One of the most common comments I hear in the shop is about the long list (physical or imagined) of unread books we have or want to own/read. So many books, so little time ...
I saw a meme yesterday with a picture of a floating woman in a library holding a book - it said 'returning as a ghost so you can keep reading for eternity' - yes please!
For many of us buying a book while others sit unread is a source of guilt. I certainly feel pressure to buy and read many of the books that come into the shop. Not only to help sell them - although I am sure it would make me a better bookseller, but because there are so many great books published each year, that I really want to read.
This isn't unique to book lovers, I hear (and share) the same lament about the collectables in the shop and notebooks. I see the joy of buying that pretty china cup and saucer, notebook or book conflicting with feelings of guilt as customers mumble that they don't need another one, have too many, or are simply adding to their bedside stack of unread books.
I have read several articles recently about why we shouldn't feel guilt over what the Japanese call tsundoku. There are benefits in having your own library at home, it is certainly good for children to be raised with access to, and around books. While I know this is a 3rd world problem and we are so lucky to be in a position to own nice things, I do wonder what drives the guilt and is this new? Is it because these are seen as luxury items? They feel like a treat we don't deserve? I definitely get that nagging feeling when I buy stationery, but not when I buy take away lunch and coffees (Ok, I do, but less often :-)). Does that mean the accumulation of 'things' is a driver (thanks Marie Kondo)? Is it tied to the negative view of clutter and consumerism, or is sustainability (print books are not exactly environmentally friendly, although that is changing) on our minds?
Lauren Winzar made some great points on this in a recent article.
24th June 10.30 Robyn Cadwallader at Crookwell Library
Steam Hive workshops - local artist and art educator Akka Ballanger is running workshops for kids in the book store, every few weeks on a Monday after school. We have had wonderful feedback from the events held so far, so sign up for the next one!
Karen Brooks has a new book out in early July, The Escapades of Tribulation Johnson. Her last book The Good Wife of Bath was very popular and enjoyed by our Last Wednesday Book Club members.
Trent Dalton's newby Lola in the Mirror is out in October. His previous books became a fast classic and are loved by many. I have read All Our Shimmering Skies and his others are on my 'to read' list.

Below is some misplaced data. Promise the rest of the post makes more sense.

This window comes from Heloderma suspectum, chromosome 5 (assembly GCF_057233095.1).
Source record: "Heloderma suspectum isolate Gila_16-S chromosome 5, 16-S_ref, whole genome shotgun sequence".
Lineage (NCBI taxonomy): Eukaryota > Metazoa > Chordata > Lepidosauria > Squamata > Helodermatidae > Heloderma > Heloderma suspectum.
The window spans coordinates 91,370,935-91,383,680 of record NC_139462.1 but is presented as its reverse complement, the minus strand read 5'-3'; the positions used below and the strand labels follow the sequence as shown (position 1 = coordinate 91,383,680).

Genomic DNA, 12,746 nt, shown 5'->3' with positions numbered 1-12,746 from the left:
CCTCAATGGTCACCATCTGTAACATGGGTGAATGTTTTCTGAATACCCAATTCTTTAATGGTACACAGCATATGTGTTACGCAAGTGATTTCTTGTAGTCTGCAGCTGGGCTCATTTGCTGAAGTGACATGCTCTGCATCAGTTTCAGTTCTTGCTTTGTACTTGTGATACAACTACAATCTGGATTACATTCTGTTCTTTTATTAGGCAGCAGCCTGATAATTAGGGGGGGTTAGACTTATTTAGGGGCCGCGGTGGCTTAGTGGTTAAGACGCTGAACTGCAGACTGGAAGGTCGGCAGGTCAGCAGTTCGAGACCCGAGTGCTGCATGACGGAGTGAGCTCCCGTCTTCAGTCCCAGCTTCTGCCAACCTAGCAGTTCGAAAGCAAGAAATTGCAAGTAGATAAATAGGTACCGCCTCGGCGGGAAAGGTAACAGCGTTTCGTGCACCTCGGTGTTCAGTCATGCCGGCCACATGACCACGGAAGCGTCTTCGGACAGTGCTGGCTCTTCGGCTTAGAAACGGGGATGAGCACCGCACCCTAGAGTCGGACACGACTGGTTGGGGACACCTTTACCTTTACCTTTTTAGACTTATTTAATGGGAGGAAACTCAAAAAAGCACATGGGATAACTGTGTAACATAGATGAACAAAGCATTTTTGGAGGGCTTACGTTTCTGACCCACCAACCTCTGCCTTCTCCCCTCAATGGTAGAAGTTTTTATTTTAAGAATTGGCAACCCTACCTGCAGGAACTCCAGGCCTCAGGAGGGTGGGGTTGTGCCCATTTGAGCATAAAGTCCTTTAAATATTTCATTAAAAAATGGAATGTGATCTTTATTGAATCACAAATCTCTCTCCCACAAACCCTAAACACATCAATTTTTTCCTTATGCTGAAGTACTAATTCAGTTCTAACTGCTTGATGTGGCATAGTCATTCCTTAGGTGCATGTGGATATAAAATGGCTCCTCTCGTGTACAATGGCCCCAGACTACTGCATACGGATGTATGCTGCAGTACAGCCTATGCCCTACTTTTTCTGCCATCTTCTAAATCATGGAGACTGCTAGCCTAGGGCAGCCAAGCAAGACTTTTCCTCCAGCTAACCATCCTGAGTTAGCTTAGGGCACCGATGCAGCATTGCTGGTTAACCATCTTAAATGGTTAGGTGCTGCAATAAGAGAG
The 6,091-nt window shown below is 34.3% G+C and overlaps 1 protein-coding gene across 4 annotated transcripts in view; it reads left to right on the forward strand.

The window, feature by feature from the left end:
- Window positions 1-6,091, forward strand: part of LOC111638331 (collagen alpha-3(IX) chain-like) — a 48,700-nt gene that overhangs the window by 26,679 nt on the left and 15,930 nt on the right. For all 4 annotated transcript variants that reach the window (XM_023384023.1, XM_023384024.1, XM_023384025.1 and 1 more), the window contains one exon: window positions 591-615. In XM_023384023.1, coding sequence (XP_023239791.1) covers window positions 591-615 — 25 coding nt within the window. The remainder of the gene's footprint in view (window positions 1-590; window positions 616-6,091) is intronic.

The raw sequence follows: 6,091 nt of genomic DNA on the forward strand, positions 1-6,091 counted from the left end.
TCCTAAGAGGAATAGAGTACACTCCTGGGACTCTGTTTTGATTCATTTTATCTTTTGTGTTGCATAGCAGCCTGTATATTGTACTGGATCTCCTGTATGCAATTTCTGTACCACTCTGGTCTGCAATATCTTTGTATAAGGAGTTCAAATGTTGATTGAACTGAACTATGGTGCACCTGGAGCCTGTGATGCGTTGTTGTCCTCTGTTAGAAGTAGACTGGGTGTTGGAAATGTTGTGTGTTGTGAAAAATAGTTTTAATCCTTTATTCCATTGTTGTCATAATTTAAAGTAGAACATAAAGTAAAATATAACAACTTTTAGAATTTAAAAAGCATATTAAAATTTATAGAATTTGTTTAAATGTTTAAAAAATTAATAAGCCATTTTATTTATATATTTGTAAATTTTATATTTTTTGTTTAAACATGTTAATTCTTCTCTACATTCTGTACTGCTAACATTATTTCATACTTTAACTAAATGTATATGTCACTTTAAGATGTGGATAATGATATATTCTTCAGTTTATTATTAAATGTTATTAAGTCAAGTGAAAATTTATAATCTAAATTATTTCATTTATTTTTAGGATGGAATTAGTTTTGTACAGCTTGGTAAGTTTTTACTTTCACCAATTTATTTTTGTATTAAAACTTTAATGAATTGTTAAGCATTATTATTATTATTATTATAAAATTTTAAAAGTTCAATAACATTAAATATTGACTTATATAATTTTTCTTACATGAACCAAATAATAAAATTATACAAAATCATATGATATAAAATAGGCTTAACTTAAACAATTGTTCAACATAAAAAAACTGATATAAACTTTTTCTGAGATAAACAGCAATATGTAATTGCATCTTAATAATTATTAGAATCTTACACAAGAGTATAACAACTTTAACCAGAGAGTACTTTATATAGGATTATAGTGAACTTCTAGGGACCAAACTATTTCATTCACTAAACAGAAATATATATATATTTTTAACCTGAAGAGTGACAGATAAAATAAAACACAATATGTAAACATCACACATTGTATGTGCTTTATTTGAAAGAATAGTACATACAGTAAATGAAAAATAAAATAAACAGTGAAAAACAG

Books on The Voice are coming thick and fast, just as the legislation passed Parliament this week. I read a proof copy of Statements of the Soul, a collections of essays from religious leaders in Australia on the moral reasons to vote yes. I loved the linkages made and connections between different migrant and Indigenous communities and how a yes vote relates to the central tenets in many religions. I learnt about the history of relationships with early non-European settlers (cameleers etc), and pre-colonisation trading.
If you are like me and like to read to learn more about a topic, these are essential reading!
This week is Refugee Week. The theme this year is Finding Freedom, something that seems to be coming harder and harder for those fleeing war and persecution.
I have books in the shop written by refugees, asylum seekers and those who work with them - a great way of learning about their experiences and how our policies impact their lives.
The Yass Rural Australians for Refugees are holding an event at Trader & Co on Friday evening. It is free and should be a great night!
I started a new part time job last week, in Canberra. I am hoping I'll be able to work from home for a couple of those days once I settle in. For the time being Helen will be in the shop on Tuesdays and Thursdays and Akka is helping out by working Wednesdays. I will be there on Friday and Saturdays. I may have to reduce the days we are open over winter, while it is quiet during the week.
Our first author event at Yazzbar, with Robyn Cadwallader and Barbie Robinson was a success. It was a great discussion on a wonderful book and the atmosphere was very civilised. The next event at Yazzbar starts a bit later so you'll have time for lunch before the talk starts. It was lovely to be able to pop in to Tyger Gallery and The Spotty Rose across the road after the event.
I have been sick with a cold on and off for 2 months now and am hoping this week will be the last of it with a second lot of antibiotics, steroids and an inhaler to see it off.
I hope you are all staying warm and well and are armed with a good book or two. I have been working through that ever present pile of unread books while stuck in bed, with cats and a kitten.